When I wrote Newton's Laws of Emotion, I didn't set out to create Sophia, Sir Isaac Newton's romantic interest in the film, as a role model for girls. But now that I have, I dearly hope that one day if this movie ever makes it to the big screen, a young girl will point at Sophia and say, "I want to be like her."
Although things have changed considerably for women in the world of science since the brave and bold Marie Curie began paving the way, there are still far too few women pursuing science careers, including my own field of forest canopy biology. Simply put, we're missing out on a tremendous number of great minds.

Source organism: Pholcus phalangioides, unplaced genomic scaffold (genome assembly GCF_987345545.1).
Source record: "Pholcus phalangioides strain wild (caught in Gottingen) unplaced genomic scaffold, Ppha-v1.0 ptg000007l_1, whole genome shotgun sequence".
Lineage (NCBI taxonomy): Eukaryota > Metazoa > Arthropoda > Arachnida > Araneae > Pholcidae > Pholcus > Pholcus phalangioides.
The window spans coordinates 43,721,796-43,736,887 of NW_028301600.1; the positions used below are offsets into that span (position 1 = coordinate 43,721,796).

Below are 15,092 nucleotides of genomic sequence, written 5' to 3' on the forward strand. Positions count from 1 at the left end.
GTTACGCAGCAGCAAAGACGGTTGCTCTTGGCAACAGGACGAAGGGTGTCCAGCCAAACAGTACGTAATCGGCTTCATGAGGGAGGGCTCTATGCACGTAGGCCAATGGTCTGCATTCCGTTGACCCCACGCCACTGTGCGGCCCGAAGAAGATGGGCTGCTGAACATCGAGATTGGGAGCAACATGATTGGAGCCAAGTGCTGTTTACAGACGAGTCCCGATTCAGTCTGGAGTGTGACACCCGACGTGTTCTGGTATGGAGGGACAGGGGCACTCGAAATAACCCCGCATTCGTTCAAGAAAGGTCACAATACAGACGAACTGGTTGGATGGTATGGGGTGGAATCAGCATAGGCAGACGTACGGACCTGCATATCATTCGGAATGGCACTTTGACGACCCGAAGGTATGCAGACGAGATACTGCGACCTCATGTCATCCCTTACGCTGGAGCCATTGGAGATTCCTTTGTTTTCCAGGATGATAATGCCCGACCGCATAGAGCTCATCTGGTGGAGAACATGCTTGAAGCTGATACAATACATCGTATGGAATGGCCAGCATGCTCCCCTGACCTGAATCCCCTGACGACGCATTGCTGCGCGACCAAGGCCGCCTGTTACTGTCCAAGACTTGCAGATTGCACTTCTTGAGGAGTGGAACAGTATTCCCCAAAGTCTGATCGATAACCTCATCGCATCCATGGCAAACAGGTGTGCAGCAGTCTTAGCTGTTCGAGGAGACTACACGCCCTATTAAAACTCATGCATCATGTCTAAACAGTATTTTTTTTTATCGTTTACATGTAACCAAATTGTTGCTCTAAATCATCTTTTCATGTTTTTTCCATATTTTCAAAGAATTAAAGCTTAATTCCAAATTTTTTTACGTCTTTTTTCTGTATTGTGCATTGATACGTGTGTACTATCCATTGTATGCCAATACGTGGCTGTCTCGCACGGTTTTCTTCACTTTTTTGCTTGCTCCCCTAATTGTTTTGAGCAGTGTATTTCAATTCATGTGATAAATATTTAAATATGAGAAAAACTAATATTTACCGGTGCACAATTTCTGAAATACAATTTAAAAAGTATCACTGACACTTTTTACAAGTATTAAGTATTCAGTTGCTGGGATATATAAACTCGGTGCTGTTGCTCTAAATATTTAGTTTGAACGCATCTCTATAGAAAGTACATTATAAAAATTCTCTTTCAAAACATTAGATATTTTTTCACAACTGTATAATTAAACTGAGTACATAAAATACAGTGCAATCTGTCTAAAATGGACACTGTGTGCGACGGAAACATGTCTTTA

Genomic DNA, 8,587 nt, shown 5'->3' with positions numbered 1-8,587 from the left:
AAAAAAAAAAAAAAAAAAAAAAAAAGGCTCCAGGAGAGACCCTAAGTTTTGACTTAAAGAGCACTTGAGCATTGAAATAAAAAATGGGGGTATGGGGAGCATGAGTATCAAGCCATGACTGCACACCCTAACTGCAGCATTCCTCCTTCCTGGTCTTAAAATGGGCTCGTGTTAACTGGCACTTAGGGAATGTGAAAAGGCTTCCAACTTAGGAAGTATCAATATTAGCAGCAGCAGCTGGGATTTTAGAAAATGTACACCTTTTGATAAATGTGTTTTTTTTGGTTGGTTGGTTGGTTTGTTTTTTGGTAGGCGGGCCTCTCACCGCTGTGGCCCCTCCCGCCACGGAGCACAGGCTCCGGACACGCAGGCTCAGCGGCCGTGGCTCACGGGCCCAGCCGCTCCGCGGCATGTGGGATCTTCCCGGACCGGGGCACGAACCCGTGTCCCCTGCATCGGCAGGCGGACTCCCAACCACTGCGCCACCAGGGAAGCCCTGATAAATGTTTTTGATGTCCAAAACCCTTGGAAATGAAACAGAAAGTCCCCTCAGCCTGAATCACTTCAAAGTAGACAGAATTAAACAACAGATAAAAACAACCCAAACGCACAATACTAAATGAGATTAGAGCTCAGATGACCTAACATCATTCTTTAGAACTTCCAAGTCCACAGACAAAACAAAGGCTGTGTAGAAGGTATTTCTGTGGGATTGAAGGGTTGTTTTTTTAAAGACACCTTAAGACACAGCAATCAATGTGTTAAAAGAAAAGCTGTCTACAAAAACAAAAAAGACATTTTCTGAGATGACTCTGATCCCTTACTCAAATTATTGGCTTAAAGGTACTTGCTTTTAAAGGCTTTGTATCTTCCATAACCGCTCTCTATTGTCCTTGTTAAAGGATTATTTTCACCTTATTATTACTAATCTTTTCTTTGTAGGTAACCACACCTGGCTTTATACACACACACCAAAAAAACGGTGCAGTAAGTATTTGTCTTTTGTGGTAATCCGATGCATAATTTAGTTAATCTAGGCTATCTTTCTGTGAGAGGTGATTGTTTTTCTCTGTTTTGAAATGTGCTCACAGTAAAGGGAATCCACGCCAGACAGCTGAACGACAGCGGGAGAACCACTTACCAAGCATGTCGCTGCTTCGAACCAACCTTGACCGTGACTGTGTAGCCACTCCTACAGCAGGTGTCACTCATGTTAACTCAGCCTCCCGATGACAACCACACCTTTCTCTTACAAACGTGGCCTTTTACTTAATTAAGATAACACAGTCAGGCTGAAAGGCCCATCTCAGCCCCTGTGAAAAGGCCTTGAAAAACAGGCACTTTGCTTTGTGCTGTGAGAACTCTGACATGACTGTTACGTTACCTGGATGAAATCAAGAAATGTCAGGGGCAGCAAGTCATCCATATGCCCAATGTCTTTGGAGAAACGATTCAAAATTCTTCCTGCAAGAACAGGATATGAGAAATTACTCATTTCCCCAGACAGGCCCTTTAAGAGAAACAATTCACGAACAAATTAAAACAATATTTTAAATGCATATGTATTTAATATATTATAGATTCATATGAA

In 2009 the International Astronomical Union (IAU) held its general assembly in Rio de Janeiro. Of the 2,109 participants, 667 (or 31.6 percent) were women. Indeed, in recent years, the fraction of women among astronomers has been growing continuously. But who is considered to have been the first female astronomer?